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Abstract

Objective—To compare replication of bluetongue virus (BTV) and epizootic hemorrhagic disease virus (EHDV) in pulmonary artery endothelial cells (ECs) obtained from juvenile cattle, sheep, white-tailed deer (WTD; Odocoileus virginianus), and black-tailed deer (BTD; O hemionus columbianus).

Sample Population—Cultures of pulmonary artery ECs obtained from 3 cattle, 3 sheep, 3 WTD, and 1 BTD.

Procedure—Purified cultures of pulmonary artery ECs were established. Replication, incidence of infection, and cytopathic effects of prototype strains of BTV serotype 17 (BTV-17) and 2 serotypes of EHDV (EHDV-1), and (EHDV-2) were compared in replicate cultures of ECs from each of the 4 ruminant species by use of virus titration and flow cytometric analysis.

Results—All 3 viruses replicated in ECs from the 4 ruminant species; however, BTV-17 replicated more rapidly than did either serotype of EHDV. Each virus replicated to a high titer in all ECs, although titers of EHDV-1 were significantly lower in sheep ECs than in ECs of other species. Furthermore, all viruses caused extensive cytopathic effects and a high incidence of cellular infection; however, incidence of cellular infection and cytopathic effects were significantly lower in EHDV-1-infected sheep ECs and EHDV-2-infected BTD ECs.

Conclusions and Clinical Relevance—There were only minor differences in replication, incidence of infection, and cytopathic effects for BTV-17, EHDV-1, or EHDV-2 in ECs of cattle, sheep, BTD, and WTD. It is not likely that differences in expression of disease in BTV- and EHDV-infected ruminants are attributable only to species-specific differences in the susceptibility of ECs to infection with the 2 orbiviruses. (Am J Vet Res 2003;64:860–865)

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in American Journal of Veterinary Research

Abstract

Objective—To assess accuracy and reliability of open-flow indirect calorimetry in dogs.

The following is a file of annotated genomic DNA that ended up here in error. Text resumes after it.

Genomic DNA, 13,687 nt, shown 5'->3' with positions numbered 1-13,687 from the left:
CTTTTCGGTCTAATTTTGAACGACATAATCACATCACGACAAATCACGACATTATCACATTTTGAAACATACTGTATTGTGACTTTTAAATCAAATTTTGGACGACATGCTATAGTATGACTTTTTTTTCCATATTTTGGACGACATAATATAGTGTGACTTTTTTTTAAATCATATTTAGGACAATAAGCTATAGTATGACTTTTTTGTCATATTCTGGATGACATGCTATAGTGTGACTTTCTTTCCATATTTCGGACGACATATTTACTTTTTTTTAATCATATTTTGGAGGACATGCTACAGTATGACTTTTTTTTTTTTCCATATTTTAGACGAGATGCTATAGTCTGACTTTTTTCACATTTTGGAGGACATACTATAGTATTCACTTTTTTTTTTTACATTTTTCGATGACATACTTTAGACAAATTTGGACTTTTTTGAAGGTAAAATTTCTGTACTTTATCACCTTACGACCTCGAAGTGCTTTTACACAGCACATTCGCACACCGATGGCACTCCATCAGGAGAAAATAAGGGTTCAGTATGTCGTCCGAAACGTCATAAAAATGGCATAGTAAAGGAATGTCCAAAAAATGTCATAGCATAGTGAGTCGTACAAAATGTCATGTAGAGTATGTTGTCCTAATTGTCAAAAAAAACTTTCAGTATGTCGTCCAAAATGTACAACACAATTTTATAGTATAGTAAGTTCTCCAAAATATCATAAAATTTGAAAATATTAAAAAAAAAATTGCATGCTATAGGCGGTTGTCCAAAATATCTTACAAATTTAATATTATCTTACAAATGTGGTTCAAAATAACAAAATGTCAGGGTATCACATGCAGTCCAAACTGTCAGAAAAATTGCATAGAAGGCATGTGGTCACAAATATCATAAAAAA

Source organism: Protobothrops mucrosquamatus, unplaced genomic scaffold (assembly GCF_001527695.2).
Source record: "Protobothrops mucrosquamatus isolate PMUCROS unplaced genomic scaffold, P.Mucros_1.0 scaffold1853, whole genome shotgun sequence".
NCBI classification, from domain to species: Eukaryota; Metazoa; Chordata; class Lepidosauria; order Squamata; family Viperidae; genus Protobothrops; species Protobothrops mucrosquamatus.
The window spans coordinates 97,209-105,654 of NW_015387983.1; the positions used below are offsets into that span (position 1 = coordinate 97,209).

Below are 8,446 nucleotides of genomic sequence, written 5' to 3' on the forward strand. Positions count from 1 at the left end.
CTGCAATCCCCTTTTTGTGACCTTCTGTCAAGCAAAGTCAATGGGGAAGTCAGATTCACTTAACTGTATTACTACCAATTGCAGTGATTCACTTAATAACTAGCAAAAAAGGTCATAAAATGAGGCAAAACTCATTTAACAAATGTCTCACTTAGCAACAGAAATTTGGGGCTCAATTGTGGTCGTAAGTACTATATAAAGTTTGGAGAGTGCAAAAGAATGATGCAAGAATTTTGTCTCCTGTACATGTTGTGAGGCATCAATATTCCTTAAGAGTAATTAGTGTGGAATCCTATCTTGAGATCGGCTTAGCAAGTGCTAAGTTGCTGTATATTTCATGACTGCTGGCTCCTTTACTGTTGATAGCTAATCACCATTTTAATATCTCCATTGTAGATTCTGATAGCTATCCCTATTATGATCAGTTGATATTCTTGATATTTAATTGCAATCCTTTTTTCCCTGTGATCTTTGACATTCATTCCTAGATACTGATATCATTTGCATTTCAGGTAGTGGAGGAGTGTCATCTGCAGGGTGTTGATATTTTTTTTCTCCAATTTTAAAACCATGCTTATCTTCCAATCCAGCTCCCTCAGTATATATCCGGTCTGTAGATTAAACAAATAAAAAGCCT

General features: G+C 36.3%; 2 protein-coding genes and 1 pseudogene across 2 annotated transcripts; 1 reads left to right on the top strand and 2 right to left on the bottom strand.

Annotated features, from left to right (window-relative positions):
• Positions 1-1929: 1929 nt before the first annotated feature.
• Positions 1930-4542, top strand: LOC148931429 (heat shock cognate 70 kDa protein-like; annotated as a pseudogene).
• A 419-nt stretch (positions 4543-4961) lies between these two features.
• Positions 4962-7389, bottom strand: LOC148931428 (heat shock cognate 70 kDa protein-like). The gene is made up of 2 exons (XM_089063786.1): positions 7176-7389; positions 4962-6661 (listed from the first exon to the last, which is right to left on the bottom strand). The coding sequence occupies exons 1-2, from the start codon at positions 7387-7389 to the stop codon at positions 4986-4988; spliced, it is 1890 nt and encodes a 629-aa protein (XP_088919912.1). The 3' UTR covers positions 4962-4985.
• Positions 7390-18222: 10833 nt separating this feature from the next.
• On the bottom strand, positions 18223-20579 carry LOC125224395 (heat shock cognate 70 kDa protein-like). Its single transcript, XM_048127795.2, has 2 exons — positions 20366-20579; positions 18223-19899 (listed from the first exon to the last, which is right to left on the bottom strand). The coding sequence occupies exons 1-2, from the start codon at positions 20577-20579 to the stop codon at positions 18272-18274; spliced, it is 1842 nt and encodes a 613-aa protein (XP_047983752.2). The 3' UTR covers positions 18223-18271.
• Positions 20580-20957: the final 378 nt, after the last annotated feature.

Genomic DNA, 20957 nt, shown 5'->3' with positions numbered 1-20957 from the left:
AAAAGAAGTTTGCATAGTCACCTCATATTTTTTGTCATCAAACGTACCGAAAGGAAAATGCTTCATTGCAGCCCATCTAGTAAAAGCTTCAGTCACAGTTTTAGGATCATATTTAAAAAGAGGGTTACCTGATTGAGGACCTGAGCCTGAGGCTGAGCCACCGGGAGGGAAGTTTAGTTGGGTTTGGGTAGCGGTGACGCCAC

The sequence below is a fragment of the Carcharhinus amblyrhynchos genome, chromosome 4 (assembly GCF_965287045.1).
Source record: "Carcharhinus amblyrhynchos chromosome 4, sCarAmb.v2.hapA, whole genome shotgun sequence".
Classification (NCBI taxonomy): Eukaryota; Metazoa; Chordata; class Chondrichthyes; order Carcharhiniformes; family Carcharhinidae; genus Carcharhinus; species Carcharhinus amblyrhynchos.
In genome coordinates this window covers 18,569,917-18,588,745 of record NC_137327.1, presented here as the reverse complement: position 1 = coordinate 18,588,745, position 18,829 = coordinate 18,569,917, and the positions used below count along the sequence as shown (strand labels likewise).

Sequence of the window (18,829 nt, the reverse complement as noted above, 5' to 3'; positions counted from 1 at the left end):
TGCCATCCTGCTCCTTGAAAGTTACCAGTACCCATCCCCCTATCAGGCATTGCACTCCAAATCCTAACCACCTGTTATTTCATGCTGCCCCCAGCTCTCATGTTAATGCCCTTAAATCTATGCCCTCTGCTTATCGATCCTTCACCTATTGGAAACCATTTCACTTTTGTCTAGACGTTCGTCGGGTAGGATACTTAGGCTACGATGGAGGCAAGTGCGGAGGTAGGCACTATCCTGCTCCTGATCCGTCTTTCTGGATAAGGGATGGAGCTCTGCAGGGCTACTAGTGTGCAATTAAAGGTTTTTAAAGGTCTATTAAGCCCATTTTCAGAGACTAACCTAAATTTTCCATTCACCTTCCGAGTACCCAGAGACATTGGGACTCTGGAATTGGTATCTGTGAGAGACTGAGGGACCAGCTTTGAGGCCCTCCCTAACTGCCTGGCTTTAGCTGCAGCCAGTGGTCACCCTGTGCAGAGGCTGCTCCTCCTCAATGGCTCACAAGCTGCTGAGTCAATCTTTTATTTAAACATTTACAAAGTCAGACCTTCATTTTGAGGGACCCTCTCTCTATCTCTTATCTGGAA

Animals—13 clinically normal dogs.

Procedure—In phase 1, oxygen consumption per kilogram of body weight (VO2kg) was determined in 6 anesthetized dogs by use of open-flow indirect calorimetry before and after determination of VO2/kg by use of closed-circuit spirometry. In phase 2, four serial measurements of VO2 and carbon dioxide production (VCO2) were obtained in 7 awake dogs by use of indirect calorimetry on 2 consecutive days. Resting energy expenditure (REE) was calculated.

Results—Level of clinical agreement was acceptable between results of indirect calorimetry and spirometry. Mean VO2/kg determined by use of calorimetry before spirometry was significantly greater than that obtained after spirometry. In phase 2, intraclass correlation coefficients (ICC) for REE and VO2 were 0.779 and 0.786, respectively, when data from all 4 series were combined. When the first series was discounted, ICC increased to 0.904 and 0.894 for REE and VO2, respectively. The most reliable and least variable measures of REE and VO2 were obtained when the first 2 series were discounted.

Conclusions and Clinical Relevance—Open-flow indirect calorimetry may be used clinically to obtain a measure of VO2 and an estimate of REE in dogs. Serial measurements of REE and VO2 in clinically normal dogs are reliable, but a 10-minute adaption period should be allowed, the first series of observations should be discounted, multiple serial measurements should be obtained, and REE. (Am J Vet Res 2001;62:1761–1767).

Full access
in American Journal of Veterinary Research